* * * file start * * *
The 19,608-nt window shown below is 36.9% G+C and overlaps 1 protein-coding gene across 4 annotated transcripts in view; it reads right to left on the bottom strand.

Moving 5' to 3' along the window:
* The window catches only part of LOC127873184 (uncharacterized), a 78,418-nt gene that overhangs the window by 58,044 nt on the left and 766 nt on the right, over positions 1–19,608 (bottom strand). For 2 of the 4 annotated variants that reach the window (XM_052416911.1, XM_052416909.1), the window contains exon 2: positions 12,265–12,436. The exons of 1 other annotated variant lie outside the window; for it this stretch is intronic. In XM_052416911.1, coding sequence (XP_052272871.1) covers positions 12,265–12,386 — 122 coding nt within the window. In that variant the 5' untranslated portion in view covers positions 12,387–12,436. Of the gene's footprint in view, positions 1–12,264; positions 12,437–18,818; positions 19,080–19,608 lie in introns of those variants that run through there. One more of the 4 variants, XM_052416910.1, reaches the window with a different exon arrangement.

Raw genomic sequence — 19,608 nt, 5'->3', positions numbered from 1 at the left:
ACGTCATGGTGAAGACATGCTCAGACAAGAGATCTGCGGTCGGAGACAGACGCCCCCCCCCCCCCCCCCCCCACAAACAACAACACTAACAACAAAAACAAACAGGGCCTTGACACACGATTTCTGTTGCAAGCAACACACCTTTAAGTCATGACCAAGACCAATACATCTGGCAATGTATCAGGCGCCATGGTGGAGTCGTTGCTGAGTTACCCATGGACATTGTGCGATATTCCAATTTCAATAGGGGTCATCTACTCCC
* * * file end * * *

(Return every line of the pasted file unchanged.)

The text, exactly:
The 19,608-nt window shown below is 36.9% G+C and overlaps 1 protein-coding gene across 4 annotated transcripts in view; it reads right to left on the bottom strand.

Moving 5' to 3' along the window:
* The window catches only part of LOC127873184 (uncharacterized), a 78,418-nt gene that overhangs the window by 58,044 nt on the left and 766 nt on the right, over positions 1–19,608 (bottom strand). For 2 of the 4 annotated variants that reach the window (XM_052416911.1, XM_052416909.1), the window contains exon 2: positions 12,265–12,436. The exons of 1 other annotated variant lie outside the window; for it this stretch is intronic. In XM_052416911.1, coding sequence (XP_052272871.1) covers positions 12,265–12,386 — 122 coding nt within the window. In that variant the 5' untranslated portion in view covers positions 12,387–12,436. Of the gene's footprint in view, positions 1–12,264; positions 12,437–18,818; positions 19,080–19,608 lie in introns of those variants that run through there. One more of the 4 variants, XM_052416910.1, reaches the window with a different exon arrangement.

Raw genomic sequence — 19,608 nt, 5'->3', positions numbered from 1 at the left:
ACGTCATGGTGAAGACATGCTCAGACAAGAGATCTGCGGTCGGAGACAGACGCCCCCCCCCCCCCCCCCCCCACAAACAACAACACTAACAACAAAAACAAACAGGGCCTTGACACACGATTTCTGTTGCAAGCAACACACCTTTAAGTCATGACCAAGACCAATACATCTGGCAATGTATCAGGCGCCATGGTGGAGTCGTTGCTGAGTTACCCATGGACATTGTGCGATATTCCAATTTCAATAGGGGTCATCTACTCCC